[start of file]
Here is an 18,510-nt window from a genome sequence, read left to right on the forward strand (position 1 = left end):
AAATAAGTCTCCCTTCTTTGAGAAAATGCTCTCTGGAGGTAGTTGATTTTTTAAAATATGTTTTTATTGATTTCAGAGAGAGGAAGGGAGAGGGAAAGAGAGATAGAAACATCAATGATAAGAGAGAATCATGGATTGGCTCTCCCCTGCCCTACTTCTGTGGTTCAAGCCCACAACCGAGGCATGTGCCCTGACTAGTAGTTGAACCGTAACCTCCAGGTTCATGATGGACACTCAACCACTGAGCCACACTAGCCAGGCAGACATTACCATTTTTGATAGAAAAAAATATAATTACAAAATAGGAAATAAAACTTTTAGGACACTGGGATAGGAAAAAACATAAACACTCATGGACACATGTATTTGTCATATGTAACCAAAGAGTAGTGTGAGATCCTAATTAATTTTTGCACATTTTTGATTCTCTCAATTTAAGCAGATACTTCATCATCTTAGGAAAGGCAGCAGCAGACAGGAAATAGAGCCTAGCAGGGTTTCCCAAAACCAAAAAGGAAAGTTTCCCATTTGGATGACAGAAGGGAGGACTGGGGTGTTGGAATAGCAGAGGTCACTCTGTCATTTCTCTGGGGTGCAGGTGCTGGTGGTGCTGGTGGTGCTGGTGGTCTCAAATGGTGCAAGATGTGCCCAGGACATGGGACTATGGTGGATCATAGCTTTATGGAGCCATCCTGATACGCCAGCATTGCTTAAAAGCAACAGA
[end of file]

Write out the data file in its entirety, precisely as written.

Here is an 18,510-nt window from a genome sequence, read left to right on the forward strand (position 1 = left end):
AAATAAGTCTCCCTTCTTTGAGAAAATGCTCTCTGGAGGTAGTTGATTTTTTAAAATATGTTTTTATTGATTTCAGAGAGAGGAAGGGAGAGGGAAAGAGAGATAGAAACATCAATGATAAGAGAGAATCATGGATTGGCTCTCCCCTGCCCTACTTCTGTGGTTCAAGCCCACAACCGAGGCATGTGCCCTGACTAGTAGTTGAACCGTAACCTCCAGGTTCATGATGGACACTCAACCACTGAGCCACACTAGCCAGGCAGACATTACCATTTTTGATAGAAAAAAATATAATTACAAAATAGGAAATAAAACTTTTAGGACACTGGGATAGGAAAAAACATAAACACTCATGGACACATGTATTTGTCATATGTAACCAAAGAGTAGTGTGAGATCCTAATTAATTTTTGCACATTTTTGATTCTCTCAATTTAAGCAGATACTTCATCATCTTAGGAAAGGCAGCAGCAGACAGGAAATAGAGCCTAGCAGGGTTTCCCAAAACCAAAAAGGAAAGTTTCCCATTTGGATGACAGAAGGGAGGACTGGGGTGTTGGAATAGCAGAGGTCACTCTGTCATTTCTCTGGGGTGCAGGTGCTGGTGGTGCTGGTGGTGCTGGTGGTCTCAAATGGTGCAAGATGTGCCCAGGACATGGGACTATGGTGGATCATAGCTTTATGGAGCCATCCTGATACGCCAGCATTGCTTAAAAGCAACAGA